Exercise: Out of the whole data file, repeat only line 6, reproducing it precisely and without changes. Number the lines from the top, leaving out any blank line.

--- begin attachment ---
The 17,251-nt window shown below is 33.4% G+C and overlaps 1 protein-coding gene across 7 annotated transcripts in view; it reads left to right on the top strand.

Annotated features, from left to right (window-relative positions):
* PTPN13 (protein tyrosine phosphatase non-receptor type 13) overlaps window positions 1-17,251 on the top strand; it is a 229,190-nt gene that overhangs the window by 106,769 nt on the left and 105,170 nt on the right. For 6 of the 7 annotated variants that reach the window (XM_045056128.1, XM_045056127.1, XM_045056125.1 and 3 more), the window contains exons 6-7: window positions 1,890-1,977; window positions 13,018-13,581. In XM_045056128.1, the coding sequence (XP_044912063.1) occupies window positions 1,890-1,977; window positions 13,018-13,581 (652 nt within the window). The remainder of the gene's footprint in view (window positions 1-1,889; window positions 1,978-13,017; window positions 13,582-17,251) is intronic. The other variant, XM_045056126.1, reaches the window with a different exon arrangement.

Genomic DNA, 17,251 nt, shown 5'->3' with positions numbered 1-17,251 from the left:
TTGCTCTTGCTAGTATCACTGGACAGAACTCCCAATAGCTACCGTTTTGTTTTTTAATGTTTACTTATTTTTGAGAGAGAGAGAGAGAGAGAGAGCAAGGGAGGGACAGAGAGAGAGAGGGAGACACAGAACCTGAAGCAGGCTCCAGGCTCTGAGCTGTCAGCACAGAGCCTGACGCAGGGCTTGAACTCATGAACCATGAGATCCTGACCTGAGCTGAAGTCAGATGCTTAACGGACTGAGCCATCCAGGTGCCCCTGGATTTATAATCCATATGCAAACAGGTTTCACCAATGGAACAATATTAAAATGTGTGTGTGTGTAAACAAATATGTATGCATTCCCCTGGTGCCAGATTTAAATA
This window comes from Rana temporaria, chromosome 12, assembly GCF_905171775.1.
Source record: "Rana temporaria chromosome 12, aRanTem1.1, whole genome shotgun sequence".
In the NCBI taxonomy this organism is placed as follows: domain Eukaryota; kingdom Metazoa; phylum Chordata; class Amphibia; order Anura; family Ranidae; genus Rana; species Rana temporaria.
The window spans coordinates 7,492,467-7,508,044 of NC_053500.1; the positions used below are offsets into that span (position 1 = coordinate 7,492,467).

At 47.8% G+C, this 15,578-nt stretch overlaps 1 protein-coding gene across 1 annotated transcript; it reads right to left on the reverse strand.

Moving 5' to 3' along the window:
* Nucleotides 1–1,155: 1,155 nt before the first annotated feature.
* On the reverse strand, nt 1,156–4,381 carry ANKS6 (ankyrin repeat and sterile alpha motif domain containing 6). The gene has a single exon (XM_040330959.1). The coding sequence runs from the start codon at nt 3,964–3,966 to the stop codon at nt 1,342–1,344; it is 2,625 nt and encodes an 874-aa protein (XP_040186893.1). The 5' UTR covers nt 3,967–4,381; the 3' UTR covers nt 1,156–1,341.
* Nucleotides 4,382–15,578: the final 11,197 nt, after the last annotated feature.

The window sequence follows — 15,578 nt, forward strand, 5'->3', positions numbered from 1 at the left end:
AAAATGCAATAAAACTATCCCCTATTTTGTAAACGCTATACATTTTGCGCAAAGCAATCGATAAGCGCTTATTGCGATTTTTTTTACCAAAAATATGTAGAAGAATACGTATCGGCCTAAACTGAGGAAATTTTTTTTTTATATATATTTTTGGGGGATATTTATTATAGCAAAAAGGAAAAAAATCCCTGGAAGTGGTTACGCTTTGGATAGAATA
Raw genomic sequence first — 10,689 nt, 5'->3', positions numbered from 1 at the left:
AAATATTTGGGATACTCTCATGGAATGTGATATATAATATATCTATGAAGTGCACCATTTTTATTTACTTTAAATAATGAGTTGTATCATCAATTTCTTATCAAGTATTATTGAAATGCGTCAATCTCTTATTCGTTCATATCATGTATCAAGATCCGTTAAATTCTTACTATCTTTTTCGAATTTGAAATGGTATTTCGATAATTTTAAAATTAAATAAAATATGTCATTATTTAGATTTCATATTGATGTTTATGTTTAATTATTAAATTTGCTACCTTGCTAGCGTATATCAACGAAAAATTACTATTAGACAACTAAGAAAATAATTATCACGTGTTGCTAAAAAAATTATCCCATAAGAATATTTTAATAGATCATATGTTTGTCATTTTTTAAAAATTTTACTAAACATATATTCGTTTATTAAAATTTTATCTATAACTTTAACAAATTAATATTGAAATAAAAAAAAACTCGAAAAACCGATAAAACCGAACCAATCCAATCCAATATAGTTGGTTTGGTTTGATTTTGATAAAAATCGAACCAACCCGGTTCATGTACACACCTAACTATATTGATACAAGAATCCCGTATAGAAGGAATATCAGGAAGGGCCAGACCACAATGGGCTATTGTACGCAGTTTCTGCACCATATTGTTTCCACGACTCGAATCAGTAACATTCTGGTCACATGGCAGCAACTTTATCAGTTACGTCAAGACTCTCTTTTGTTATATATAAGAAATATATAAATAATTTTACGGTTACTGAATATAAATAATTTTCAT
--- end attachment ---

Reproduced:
This window comes from Rana temporaria, chromosome 12, assembly GCF_905171775.1.